​Global markets bounce back as yuan fears ease

HONG KONG - World stock markets rebounded Thursday as the fall in the Chinese yuan slowed and the country's central bank tried to dampen speculation of further devaluation.

KEEPING SCORE: European stocks jumped in early trading. At 8:05 a.m. ET, France's CAC 40 rose 1.8 percent to 5,016. Germany's DAX gained 1.9 percent to 11,127 and Britain's FTSE 100 added 0.7 percent to 6,615. U.S. stocks were poised to open higher. Dow futures were up 0.2 percent to 17,049, and broader S&P 500 futures rose 0.2 percent to 2,089.

YUAN SLIDE: The Chinese currency fell for a third day, but by late afternoon its decline was only 0.2 percent compared with drops of up to 1.9 percent on the previous days. It has fallen a total of 2.9 percent since Tuesday. The surprise move earlier this week to loosen the mechanism that controls the yuan and send the currency lower reverberated through global markets, but the turmoil is now abating.

Sentiment was soothed further by comments from the central bank. The official reason for letting the tightly controlled yuan fall is to make it more responsive to market forces, but a weaker yuan also gives a competitive boost to exports from China, where the economy is slowing.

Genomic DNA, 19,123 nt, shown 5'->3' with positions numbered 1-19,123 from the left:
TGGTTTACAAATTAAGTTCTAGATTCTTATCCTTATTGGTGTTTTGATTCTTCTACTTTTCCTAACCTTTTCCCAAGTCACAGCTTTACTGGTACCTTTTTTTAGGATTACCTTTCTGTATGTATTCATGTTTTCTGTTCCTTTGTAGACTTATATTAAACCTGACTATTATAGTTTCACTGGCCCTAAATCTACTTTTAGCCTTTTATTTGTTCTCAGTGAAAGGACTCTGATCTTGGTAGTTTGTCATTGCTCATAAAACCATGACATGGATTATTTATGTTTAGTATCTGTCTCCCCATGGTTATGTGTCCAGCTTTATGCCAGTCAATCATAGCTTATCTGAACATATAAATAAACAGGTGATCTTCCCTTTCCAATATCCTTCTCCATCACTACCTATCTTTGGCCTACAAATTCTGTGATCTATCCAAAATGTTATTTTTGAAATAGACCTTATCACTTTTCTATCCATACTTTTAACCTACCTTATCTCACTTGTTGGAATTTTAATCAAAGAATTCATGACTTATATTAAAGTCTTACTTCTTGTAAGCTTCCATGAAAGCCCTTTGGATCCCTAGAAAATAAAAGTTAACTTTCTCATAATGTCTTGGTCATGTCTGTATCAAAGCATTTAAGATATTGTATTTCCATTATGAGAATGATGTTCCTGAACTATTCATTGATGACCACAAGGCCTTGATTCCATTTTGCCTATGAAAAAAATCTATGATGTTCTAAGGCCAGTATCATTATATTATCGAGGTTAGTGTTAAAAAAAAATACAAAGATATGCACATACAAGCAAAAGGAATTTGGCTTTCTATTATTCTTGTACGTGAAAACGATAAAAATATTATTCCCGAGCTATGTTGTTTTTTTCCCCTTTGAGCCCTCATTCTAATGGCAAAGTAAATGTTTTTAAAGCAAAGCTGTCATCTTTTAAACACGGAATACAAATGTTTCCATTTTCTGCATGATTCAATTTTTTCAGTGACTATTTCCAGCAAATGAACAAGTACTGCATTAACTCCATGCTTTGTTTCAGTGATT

ANALYST VIEW: The Chinese central bank's "opaque communications policy may well have led to panic over-selling earlier in the week," market analyst Angus Nicholson of IG said in a commentary. "The markets have now digested the prospects of a CNY devaluation and are judging it as not as big of a risk as earlier."

ASIAN SCORECARD: Major Asian benchmarks finished higher after a two-day sell-off. Japan's Nikkei 225 rose 1 percent to 20,596, and South Korea's Kospi gained 0.4 percent to 1,983.46. Hong Kong's Hang Seng climbed 0.4 percent to 24,019, and the Shanghai Composite Index in mainland China added 1.8 percent to 3,955 after briefly slipping into negative territory. Australia's S&P/ASX 200 advanced 0.1 percent to 5,388.

CURRENCIES: The dollar rose to 124.57 yen from 124.26 yen in late trading Wednesday. The euro slipped to $1.1112 from $1.1156.

ENERGY: Benchmark U.S. crude rose 20 cents to $43.50 in electronic trading on the New York Mercantile Exchange. The contract rose 22 cents to close at $43.30 a barrel on Wednesday. Brent crude, an international benchmark, added 50 cents to $50.68 in London.